Taking inspiration from the Super Mario RPG, a lot of your attacks will initiate quick-time button press events where you can deal more damage if you press the button on time. Examples are strikes that send your opponent towards the ropes where they'll rebound for a second hit, or performing a submission move where slamming the button deals more damage. Likewise, when enemies strike you there's generally a window of opportunity to push the right button to mitigate some damage.

Each character also has a set of Gimmicks ranging from signature moves to finishers that are more elaborate and deal more damage. There are all sorts of special moves fans will recognize from Randy Savage's iconic Flying Elbow Drop or comically named Burrito Body Slam. These moves all require ability power (AP) of which you have a limited amount and need to spend wisely. Defeating opponents could be as straightforward as whittling down their HP to zero, but in some bouts, you'll need to pin them by playing a mini-game. To win, you need to hit a moving meter when it's over a green zone three times.

WrestleQuest's combat gets even more fun when you recruit characters and have tag team matches. Each character is able to forgo their turn to set up a two-man wrestling move which can inflict punishing damage while looking cool too. Also, you can recruit a manager and create a stable, with your manager able to build up your Hype Meter—a measurement of how pumped the crowd is—to receive better rewards after the battle.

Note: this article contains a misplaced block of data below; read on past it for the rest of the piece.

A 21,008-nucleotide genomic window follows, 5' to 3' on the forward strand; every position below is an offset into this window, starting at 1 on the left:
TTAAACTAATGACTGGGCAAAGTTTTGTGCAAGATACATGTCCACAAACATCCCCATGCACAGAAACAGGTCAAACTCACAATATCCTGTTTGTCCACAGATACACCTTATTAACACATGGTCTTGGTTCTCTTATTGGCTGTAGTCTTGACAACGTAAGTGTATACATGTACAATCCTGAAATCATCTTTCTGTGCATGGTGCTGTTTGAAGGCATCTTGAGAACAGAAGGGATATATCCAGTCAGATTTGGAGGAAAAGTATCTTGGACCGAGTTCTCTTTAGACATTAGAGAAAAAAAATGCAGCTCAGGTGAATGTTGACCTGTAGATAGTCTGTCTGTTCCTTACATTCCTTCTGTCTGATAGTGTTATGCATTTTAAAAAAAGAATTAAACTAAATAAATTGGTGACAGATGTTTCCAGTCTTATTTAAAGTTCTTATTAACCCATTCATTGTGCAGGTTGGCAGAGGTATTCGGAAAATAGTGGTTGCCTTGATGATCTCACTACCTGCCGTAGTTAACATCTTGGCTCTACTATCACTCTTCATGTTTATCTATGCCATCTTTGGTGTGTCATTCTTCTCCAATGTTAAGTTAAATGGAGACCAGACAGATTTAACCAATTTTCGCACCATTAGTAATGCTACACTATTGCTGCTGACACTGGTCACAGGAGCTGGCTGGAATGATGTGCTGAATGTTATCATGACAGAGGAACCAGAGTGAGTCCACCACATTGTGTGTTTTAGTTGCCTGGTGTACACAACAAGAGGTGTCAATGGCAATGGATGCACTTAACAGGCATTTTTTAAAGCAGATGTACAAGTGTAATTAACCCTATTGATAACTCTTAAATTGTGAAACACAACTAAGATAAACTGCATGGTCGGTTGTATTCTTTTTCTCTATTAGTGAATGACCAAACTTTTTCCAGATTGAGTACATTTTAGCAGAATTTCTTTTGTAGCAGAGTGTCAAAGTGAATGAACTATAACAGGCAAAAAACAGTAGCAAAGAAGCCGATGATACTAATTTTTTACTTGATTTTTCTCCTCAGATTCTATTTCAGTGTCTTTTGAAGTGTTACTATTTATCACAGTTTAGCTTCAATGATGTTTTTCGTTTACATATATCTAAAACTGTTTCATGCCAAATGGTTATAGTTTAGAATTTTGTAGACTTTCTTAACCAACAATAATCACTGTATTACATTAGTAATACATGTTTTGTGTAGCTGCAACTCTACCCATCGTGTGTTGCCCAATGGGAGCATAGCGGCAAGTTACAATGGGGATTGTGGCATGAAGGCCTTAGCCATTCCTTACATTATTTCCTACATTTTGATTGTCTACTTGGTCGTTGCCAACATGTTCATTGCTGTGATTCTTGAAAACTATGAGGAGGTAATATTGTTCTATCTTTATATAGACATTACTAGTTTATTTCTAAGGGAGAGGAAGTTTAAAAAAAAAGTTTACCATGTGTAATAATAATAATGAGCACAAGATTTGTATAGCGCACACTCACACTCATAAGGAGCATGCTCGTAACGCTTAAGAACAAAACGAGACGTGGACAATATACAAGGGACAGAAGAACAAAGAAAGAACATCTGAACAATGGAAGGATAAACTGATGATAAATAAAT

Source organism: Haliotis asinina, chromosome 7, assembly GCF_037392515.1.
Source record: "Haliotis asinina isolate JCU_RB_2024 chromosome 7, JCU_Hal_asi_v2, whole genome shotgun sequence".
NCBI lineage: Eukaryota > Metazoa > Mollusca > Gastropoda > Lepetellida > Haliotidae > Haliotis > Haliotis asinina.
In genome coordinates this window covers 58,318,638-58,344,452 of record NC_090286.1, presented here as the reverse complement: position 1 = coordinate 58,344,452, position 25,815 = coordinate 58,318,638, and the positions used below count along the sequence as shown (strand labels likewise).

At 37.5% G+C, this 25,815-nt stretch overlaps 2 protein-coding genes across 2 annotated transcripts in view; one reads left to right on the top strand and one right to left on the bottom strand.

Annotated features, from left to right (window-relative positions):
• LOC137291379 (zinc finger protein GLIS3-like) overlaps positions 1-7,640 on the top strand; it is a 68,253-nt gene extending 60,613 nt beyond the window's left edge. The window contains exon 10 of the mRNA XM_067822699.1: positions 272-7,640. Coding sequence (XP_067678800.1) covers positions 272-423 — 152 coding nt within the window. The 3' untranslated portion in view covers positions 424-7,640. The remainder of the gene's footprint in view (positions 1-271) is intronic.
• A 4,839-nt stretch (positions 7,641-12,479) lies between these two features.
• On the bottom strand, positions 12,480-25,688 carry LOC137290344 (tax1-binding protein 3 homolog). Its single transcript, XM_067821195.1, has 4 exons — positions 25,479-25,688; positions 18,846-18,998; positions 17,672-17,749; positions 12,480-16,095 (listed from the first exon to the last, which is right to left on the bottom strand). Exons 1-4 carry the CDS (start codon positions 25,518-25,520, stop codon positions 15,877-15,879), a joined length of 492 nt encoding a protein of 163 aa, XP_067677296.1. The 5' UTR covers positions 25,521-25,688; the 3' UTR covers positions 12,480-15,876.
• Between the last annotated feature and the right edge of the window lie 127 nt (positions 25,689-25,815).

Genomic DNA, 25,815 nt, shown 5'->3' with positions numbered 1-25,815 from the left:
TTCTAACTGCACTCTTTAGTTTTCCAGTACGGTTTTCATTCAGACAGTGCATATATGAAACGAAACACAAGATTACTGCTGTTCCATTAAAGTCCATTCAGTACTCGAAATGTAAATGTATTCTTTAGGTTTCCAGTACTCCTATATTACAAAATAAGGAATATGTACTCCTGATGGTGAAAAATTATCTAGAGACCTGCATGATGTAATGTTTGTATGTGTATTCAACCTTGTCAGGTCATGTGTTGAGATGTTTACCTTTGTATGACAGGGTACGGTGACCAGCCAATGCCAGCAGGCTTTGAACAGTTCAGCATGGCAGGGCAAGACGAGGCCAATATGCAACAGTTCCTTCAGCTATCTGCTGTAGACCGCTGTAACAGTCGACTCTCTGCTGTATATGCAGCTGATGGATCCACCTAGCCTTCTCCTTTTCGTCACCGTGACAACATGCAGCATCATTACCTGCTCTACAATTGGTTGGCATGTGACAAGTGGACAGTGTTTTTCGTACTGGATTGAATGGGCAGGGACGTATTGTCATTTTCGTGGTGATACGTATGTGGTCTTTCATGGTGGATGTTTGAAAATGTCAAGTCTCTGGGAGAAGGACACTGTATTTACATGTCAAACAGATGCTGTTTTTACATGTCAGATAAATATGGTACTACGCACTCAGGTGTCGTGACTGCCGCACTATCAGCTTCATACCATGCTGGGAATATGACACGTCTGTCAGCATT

Liked: Side Quests and Dungeons

As you explore the towns you'll come across several characters that offer side quests with nice rewards. These quests often have you exploring the intricacies of the wrestling business which I appreciated as a lifelong fan.

In some towns and connecting areas you'll also get plunged into dungeons that mix light platforming and puzzle-solving with enemy encounters. It was fun triggering switches that open up new paths or finding hidden areas with great loot, all elements reminiscent of the classic 16-bit RPGs. To help you out, the game indicates the percentage of chests you've found in each dungeon so you'll always be aware of your progress and can backtrack if need be.

As you explore dungeons you'll face off with various common enemies that'll help you gain levels to prepare you for the inevitable end boss that awaits you. One piece of advice I have is to save your game often and use backup saves, as like old-school RPGs there doesn't appear to be an auto-save feature in this game.

Didn't Like: QTEs Are Too Short

For my time with WrestleQuest, I really enjoyed it and think it offers a lot to nostalgic fans. That said, one irk I had with the game is how short the quick-time button presses are, which feel a lot faster than you'd expect in games like this. Exacerbating this is the button you have to press changes every time so it takes a lot of focus and quick reactions to get it right. There were plenty of times I wished I could play the game more leisurely and enjoy battles at my own pace, but unfortunately, there are no options to eliminate the QTEs or extend their duration.

The Verdict

WrestleQuest delivered exactly what I was hoping for: a charming adventure mixing the best parts of wrestling with classic RPG exploration and combat. The game is tailored to an older crowd that grew up watching wrestling during the WCW nWo and WWE Attitude Era with its focus on legends like Randy Savage, Jeff Jarrett, Booker T and more. I fell squarely into that bucket and had a blast playing through this unique title full of personality.

Final Score: 8/10 - Great

WrestleQuest details

Platform: PS5, PS4, Xbox Series X|S, Xbox One, Nintendo Switch, PC
Developer: Mega Cat Studios
Publisher: Skybound Games
Genre: Role-Playing
Modes: Single-player
ESRB Rating: E10+ (Everyone 10+)

A key was provided by the publisher.